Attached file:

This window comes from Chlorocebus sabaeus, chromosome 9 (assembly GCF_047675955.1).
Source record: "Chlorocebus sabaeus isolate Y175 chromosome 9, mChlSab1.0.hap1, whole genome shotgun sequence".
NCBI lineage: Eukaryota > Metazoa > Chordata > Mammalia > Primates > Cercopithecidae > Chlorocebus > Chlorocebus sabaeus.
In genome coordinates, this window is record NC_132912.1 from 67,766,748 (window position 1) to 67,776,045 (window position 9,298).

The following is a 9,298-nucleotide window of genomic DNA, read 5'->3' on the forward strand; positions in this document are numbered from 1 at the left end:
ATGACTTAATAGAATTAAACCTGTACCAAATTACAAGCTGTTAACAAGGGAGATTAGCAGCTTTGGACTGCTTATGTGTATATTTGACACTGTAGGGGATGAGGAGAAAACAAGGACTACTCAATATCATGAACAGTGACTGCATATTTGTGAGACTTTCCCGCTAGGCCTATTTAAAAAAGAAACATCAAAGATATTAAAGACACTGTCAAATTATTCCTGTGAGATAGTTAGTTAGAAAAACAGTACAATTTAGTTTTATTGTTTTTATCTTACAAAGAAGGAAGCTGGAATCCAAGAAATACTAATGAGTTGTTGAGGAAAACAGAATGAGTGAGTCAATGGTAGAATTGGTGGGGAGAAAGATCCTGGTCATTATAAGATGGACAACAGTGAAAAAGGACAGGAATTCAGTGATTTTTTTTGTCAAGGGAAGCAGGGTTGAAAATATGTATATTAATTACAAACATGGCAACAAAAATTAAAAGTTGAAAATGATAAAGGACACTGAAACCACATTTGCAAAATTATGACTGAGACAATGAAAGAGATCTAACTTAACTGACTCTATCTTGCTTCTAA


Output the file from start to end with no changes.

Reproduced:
This window comes from Chlorocebus sabaeus, chromosome 9 (assembly GCF_047675955.1).
Source record: "Chlorocebus sabaeus isolate Y175 chromosome 9, mChlSab1.0.hap1, whole genome shotgun sequence".
NCBI lineage: Eukaryota > Metazoa > Chordata > Mammalia > Primates > Cercopithecidae > Chlorocebus > Chlorocebus sabaeus.
In genome coordinates, this window is record NC_132912.1 from 67,766,748 (window position 1) to 67,776,045 (window position 9,298).

The following is a 9,298-nucleotide window of genomic DNA, read 5'->3' on the forward strand; positions in this document are numbered from 1 at the left end:
ATGACTTAATAGAATTAAACCTGTACCAAATTACAAGCTGTTAACAAGGGAGATTAGCAGCTTTGGACTGCTTATGTGTATATTTGACACTGTAGGGGATGAGGAGAAAACAAGGACTACTCAATATCATGAACAGTGACTGCATATTTGTGAGACTTTCCCGCTAGGCCTATTTAAAAAAGAAACATCAAAGATATTAAAGACACTGTCAAATTATTCCTGTGAGATAGTTAGTTAGAAAAACAGTACAATTTAGTTTTATTGTTTTTATCTTACAAAGAAGGAAGCTGGAATCCAAGAAATACTAATGAGTTGTTGAGGAAAACAGAATGAGTGAGTCAATGGTAGAATTGGTGGGGAGAAAGATCCTGGTCATTATAAGATGGACAACAGTGAAAAAGGACAGGAATTCAGTGATTTTTTTTGTCAAGGGAAGCAGGGTTGAAAATATGTATATTAATTACAAACATGGCAACAAAAATTAAAAGTTGAAAATGATAAAGGACACTGAAACCACATTTGCAAAATTATGACTGAGACAATGAAAGAGATCTAACTTAACTGACTCTATCTTGCTTCTAA